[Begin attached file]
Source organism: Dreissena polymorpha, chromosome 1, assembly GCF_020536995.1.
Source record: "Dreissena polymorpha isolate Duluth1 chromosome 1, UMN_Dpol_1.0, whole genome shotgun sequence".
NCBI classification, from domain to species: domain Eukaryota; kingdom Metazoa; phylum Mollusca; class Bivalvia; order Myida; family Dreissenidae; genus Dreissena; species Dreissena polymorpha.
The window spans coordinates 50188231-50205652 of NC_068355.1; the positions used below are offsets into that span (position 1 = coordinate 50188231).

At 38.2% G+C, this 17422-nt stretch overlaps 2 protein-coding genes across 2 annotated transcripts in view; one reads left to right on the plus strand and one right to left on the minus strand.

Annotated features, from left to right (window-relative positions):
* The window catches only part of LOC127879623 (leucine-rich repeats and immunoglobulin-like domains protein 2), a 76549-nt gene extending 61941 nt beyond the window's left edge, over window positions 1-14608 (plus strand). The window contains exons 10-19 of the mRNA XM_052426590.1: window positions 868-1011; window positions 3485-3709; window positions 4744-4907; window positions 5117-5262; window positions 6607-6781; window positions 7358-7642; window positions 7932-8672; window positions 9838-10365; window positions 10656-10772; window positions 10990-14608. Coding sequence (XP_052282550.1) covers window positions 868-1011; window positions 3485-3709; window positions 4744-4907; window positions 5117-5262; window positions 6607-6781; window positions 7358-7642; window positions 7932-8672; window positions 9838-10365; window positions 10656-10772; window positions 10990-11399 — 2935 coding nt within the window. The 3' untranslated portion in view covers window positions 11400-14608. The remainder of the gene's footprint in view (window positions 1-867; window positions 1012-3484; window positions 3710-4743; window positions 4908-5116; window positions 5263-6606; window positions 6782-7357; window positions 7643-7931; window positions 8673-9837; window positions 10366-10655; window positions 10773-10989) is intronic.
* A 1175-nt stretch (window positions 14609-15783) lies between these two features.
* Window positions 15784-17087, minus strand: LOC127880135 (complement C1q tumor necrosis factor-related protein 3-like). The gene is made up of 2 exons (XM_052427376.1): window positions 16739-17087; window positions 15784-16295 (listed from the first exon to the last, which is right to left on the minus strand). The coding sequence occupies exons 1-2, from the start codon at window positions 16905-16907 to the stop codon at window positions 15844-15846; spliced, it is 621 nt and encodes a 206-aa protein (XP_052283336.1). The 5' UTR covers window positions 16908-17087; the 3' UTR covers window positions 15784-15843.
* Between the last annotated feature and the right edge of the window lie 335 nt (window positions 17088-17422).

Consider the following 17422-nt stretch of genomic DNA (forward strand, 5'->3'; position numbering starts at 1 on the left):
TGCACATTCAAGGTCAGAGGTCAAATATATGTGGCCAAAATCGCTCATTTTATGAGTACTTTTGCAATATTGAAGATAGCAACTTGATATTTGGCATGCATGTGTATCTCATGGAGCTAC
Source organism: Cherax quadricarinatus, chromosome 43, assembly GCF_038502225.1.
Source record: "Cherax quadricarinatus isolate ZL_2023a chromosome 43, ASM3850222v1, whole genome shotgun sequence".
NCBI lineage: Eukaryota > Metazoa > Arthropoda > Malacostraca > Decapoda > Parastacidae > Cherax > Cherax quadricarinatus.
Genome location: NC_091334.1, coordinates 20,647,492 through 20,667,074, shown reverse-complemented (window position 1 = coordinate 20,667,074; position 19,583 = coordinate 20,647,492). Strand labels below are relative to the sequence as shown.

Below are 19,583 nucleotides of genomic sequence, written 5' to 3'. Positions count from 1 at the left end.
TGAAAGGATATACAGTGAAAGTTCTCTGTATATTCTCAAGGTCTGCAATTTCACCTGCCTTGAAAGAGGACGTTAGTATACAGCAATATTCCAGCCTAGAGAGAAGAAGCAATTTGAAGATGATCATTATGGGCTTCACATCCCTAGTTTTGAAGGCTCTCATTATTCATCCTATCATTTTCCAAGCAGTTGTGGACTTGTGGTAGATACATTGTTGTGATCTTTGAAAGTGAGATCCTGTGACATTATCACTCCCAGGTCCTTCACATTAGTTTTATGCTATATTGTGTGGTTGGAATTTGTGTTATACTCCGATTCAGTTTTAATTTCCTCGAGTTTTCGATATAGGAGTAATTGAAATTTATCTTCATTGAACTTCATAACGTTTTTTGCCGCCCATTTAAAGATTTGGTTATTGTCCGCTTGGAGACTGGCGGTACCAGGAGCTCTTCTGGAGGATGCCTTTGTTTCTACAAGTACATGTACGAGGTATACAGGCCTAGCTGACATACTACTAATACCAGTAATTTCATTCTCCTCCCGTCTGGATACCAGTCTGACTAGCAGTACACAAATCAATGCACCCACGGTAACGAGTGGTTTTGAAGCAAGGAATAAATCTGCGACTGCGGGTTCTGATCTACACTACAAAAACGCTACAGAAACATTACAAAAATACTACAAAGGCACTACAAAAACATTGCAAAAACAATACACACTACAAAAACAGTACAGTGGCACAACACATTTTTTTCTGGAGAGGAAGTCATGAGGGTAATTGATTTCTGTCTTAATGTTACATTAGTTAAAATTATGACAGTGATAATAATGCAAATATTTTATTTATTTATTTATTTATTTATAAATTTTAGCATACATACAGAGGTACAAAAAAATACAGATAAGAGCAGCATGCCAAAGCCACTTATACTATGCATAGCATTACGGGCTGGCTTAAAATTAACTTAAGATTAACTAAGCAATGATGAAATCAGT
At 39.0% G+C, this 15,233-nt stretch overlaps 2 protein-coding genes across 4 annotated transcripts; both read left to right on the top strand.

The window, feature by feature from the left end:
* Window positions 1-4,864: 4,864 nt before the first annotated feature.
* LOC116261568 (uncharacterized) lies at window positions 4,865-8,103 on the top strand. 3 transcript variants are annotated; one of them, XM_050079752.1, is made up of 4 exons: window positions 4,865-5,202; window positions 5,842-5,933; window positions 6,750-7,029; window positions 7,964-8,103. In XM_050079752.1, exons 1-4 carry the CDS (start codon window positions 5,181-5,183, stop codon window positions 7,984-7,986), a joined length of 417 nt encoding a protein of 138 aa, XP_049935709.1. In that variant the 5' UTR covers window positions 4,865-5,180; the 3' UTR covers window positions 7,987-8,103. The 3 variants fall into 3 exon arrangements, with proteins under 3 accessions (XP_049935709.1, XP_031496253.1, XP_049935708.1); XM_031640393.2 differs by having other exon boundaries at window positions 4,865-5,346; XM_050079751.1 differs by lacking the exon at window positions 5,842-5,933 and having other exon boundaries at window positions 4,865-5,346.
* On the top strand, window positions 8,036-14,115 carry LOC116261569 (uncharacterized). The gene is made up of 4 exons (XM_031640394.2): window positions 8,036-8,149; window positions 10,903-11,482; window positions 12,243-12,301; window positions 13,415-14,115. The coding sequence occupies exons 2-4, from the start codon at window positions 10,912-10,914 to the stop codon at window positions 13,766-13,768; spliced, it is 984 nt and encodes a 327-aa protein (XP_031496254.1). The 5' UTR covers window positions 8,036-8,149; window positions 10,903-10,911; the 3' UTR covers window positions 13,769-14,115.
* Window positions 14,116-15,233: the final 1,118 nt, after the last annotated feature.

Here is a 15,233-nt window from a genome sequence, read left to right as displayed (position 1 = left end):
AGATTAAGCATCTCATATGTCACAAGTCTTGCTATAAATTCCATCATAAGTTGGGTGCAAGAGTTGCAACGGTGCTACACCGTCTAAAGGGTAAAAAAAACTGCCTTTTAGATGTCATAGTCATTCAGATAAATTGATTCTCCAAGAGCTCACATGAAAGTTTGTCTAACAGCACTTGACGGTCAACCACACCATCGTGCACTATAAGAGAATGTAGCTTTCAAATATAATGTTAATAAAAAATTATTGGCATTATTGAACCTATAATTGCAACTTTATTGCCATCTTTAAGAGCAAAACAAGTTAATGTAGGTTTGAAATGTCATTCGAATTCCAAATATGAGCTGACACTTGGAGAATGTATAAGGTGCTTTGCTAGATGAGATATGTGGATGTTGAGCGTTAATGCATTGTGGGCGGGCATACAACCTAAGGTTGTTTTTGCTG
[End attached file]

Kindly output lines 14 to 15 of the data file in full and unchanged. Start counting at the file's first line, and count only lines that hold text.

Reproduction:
Source record: "Cherax quadricarinatus isolate ZL_2023a chromosome 43, ASM3850222v1, whole genome shotgun sequence".
NCBI lineage: Eukaryota > Metazoa > Arthropoda > Malacostraca > Decapoda > Parastacidae > Cherax > Cherax quadricarinatus.